Project part-financed by the European Union (European Regional Development Fund)

The Interreg IVB North Sea Region Programme

The authors are solely responsible for the content of this report. Material included herein does not represent the opinion of the European Community, and the European Community is not responsible for any use that might be made of it.
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Paardenschor wetland - small scale brackish tidal wetland restoration in the Sea Scheldt (Zeeschelde)

Monitoring results


The sedimentation-erosion trend on the Paardenschor did not change significantly in the first years after the restoration (Figure 4). The sedimentation rate was however positive and increased over time: 1.8 cm/yr between 2004 and 2005, 2.2 cm/yr between 2005 and 2006, and 3.4 cm every year between 2006 and 2009. The sedimentation rate is higher in the north-western part and smaller in the southern part of the Paardenschor (Figure 4 & Figure 5). The spatial difference in sedimentation rate could be explained by the hydrodynamics: the north-western part is, in the shadow of the Schor van Oude Doel, low hydrodynamic and the southern part is, in the opening to the Scheldt, high hydrodynamic (turbulence, waves, etc).

Sediment characteristics

The sedimentation at the Paardenschor influenced the sediment composition over the years. After the restoration, grain size was much larger compared to the original intertidal flat (Figure 6). After three years, grain size was comparable on the restored and original intertidal flat. Parallel, silt content and content of organic material in the restored area were lower in the first years but increased gradually in the following years (Figure 7 & Figure 8).

Sediment quality

Immediately after the restoration of the Paardenschor the calculated scores for total pollution on the restored areas and the original mudflats were comparable (Brys et al. 2005) and did not change significantly over time (Speybroeck et al. 2011). The most heavily polluted samples were classified as “moderately polluted”.


Five years after restoration, the Paardenschor still consists mainly of bare mudflat. However, every year 3.6% of the intertidal flat became vegetated. Vegetation grows mainly at the edges of the mudflat and along the channels in development (Figure 9 & Figure 10). Common vegetation in 2009 was mainly Sea club-rush (Bolboschoenus maritimus or Scirpus maritimus) with on the higher parts also Creeping bentgrass (Agrostis stolonifera) and Common Reed (Phragmites australis) (Figure 11). At lower parts, in the direction of the bare mudflat, pioneer vegetation appears dominated by Sea Aster (Aster tripolium) or Vaucheria (Vaucheria spec.).


In an average sample of the Paardenschor, 57% mudshrimp (Corophium volutator), 19% earthworms (Oligochaeta) and 17% Ragworm (Nereis diversicolor) was found (Figure 12). Those three taxa determine 93% of the present macrozoobenthos. Other species that were also found are Cyathura carinata, Baltic tellin (Macoma balthica) and Heteromastus filiformis. The diversity in macrozoobenthos is really poor.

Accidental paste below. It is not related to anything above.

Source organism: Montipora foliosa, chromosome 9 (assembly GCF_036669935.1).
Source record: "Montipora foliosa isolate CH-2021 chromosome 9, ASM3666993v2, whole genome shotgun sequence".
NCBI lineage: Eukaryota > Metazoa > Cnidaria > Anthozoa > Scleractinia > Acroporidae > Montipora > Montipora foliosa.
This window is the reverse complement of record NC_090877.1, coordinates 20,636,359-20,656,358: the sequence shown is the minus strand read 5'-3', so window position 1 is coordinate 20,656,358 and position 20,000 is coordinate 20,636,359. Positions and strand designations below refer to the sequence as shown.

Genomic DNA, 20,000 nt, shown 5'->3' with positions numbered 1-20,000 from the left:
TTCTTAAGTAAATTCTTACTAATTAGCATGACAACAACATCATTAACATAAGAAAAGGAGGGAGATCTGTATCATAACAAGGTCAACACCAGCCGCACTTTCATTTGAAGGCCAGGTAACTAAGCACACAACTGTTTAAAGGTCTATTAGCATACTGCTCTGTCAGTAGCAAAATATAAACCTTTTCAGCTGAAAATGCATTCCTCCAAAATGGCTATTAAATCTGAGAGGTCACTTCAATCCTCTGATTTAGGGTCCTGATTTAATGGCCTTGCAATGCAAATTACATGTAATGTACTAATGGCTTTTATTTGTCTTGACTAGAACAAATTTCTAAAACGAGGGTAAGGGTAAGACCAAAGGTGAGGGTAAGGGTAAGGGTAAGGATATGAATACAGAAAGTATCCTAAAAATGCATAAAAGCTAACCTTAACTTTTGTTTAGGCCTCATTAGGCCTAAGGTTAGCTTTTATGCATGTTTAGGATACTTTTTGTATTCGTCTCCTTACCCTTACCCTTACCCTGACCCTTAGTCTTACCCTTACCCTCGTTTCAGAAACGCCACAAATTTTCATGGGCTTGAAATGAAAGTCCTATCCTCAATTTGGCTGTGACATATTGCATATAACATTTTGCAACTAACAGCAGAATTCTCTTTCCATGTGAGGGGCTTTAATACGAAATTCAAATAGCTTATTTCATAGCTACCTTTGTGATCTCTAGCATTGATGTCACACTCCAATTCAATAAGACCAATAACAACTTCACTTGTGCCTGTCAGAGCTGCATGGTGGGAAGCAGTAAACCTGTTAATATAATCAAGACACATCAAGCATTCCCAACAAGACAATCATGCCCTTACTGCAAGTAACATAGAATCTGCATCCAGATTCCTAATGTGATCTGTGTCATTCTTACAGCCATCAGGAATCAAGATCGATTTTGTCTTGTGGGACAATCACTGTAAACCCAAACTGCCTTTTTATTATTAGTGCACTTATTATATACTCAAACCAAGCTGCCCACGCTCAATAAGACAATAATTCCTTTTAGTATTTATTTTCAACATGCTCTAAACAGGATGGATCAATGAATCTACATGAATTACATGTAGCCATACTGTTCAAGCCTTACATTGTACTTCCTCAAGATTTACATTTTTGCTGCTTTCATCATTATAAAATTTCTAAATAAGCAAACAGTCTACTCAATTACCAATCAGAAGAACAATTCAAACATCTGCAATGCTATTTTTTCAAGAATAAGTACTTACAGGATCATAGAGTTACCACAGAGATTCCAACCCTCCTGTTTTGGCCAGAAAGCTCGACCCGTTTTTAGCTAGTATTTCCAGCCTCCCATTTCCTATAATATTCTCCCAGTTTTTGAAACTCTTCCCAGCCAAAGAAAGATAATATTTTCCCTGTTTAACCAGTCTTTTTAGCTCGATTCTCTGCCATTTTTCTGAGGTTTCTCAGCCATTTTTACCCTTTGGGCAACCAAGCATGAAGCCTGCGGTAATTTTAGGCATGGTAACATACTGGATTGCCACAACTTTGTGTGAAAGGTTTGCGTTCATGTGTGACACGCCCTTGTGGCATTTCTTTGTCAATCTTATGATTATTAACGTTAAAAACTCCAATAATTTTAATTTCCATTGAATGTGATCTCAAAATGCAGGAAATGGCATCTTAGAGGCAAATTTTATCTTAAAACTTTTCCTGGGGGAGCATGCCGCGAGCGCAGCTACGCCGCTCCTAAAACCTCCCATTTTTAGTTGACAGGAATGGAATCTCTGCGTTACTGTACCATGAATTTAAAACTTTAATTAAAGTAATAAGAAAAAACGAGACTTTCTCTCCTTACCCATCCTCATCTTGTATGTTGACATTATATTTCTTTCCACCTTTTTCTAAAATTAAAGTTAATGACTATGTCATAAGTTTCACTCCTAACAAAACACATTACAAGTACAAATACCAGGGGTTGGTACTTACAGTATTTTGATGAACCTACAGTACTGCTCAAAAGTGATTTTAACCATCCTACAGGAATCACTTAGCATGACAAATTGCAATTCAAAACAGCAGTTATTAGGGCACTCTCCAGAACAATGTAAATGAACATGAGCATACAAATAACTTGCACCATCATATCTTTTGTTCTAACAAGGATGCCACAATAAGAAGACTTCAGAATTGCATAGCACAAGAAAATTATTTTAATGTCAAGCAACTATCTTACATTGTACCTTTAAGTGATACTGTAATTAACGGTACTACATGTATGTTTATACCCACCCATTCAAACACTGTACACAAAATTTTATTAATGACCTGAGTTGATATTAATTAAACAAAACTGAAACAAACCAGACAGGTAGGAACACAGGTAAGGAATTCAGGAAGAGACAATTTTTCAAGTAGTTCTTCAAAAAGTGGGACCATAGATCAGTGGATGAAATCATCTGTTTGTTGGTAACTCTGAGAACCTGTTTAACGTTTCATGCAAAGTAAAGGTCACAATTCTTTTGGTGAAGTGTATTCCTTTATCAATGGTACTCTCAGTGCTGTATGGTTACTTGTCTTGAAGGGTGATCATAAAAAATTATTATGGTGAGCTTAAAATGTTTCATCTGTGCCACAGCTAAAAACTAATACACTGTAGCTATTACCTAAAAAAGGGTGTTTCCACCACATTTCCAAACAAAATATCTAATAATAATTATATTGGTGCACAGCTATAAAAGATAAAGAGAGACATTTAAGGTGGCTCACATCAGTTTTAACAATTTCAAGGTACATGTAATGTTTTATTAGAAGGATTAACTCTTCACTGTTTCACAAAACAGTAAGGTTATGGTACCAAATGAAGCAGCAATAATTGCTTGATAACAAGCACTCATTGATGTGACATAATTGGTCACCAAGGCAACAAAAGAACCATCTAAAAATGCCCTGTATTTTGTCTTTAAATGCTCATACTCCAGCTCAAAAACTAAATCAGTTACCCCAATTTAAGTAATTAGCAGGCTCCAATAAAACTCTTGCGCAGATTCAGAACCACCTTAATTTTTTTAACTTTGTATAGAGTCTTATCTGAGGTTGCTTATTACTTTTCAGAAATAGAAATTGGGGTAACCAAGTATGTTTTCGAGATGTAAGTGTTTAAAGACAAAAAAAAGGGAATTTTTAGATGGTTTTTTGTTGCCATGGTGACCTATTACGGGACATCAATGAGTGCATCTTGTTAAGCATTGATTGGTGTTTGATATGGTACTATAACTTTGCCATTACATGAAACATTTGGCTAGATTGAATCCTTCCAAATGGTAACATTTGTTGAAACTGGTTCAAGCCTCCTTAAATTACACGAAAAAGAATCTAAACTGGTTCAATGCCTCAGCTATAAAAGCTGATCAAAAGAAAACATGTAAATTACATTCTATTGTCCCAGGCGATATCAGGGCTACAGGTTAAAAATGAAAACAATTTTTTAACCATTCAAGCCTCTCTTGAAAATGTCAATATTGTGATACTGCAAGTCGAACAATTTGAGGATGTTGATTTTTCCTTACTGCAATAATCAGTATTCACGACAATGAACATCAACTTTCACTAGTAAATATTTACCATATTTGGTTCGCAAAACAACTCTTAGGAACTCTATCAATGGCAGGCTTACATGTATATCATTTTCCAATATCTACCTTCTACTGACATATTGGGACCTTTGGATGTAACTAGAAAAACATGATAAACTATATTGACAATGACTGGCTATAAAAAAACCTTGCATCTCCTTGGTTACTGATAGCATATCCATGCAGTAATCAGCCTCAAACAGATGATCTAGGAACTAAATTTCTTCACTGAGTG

The biomass of macrozoobenthos is mainly determined by Ragworm (Nereis diversicolor) and also a little by mudshrimp (Corophium volutator) (Figure 12).

After the restoration of the Paardenschor, a density increase was identified both on the restored area (DO1-3) and on the original mudflat (DO4-5) (Speybroeck et al. 2011). Immediately after the restoration of the Paardenschor (during the first measurement campaign), almost no macrozoobenthos is present on the restored mudflat (Figure 13). This is followed by a strong increase both on the restored and the original mudflat (Van den Neucker et al. 2007, Speybroeck et al. 2011).

One outlier is visible on Figure 13 (red circle). The high density in the autumn of 2006 at location DO3 is due to the presence of Vaucheria sp. (dutch: Nopjeswier) at the sample location. High densities of living Oligochaeten can house in this weed. However, the presence of this weed is highly dynamic with the effect of large variation in Oligochaeten densities. Location DO3 is also highly dynamic as a consequence of the development and morphologic changes of a creek channel that developed only randomly at location DO3.
The evolution in biomass (Figure 13) is similar: steady increase in the new restored mudflat to a level of dynamic equilibrium. The first period after restoration shows however no initial peak compared to the evolution of the density. The density peak in combination with no biomass peak indicates a large amount of light and hence small young organisms. This is typical for young systems occupied by a large number of newcomers, followed by a density decrease but a steady asymptotic biomass evolution.


A total of 19 species of water birds were recorded at the Paardenschor (Table 1) (Van den Neucker et al. 2007). Common Shelduck (Tadorna tadorna), Mallard (Anas platyrhynchos), Curlew (Numenius arquata) and Oystercatcher (Haematopus ostralegus) were almost always observed. The restored site is used for foraging as well as roosting. Benthic invertebrates are abundant and the inundation time of the newly created mudflat is limited. Only few suitable breeding sites were available throughout the study period. The importance of the Paardenschor as a breeding ground is expected to increase as parts of it develop into tidal marsh.


No monitoring results available.

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